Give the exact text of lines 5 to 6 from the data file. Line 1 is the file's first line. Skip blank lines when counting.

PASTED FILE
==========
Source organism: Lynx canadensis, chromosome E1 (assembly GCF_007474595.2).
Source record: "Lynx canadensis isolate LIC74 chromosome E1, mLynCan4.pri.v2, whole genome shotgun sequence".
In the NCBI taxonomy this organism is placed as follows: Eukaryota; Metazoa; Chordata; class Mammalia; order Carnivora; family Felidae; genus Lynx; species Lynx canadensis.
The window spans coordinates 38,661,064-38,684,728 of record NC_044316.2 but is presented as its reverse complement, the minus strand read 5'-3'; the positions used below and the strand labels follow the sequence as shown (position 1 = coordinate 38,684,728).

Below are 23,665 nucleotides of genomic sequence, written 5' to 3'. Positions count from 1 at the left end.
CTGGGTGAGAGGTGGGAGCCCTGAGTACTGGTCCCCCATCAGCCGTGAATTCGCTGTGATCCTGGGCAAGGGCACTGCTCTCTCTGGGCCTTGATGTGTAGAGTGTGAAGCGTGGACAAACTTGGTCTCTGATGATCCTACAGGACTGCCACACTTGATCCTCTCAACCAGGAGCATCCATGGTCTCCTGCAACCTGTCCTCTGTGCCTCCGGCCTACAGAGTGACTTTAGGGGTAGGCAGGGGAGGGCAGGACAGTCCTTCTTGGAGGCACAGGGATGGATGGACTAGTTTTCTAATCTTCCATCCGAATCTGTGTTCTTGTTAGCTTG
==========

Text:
Below are 23,665 nucleotides of genomic sequence, written 5' to 3'. Positions count from 1 at the left end.
CTGGGTGAGAGGTGGGAGCCCTGAGTACTGGTCCCCCATCAGCCGTGAATTCGCTGTGATCCTGGGCAAGGGCACTGCTCTCTCTGGGCCTTGATGTGTAGAGTGTGAAGCGTGGACAAACTTGGTCTCTGATGATCCTACAGGACTGCCACACTTGATCCTCTCAACCAGGAGCATCCATGGTCTCCTGCAACCTGTCCTCTGTGCCTCCGGCCTACAGAGTGACTTTAGGGGTAGGCAGGGGAGGGCAGGACAGTCCTTCTTGGAGGCACAGGGATGGATGGACTAGTTTTCTAATCTTCCATCCGAATCTGTGTTCTTGTTAGCTTG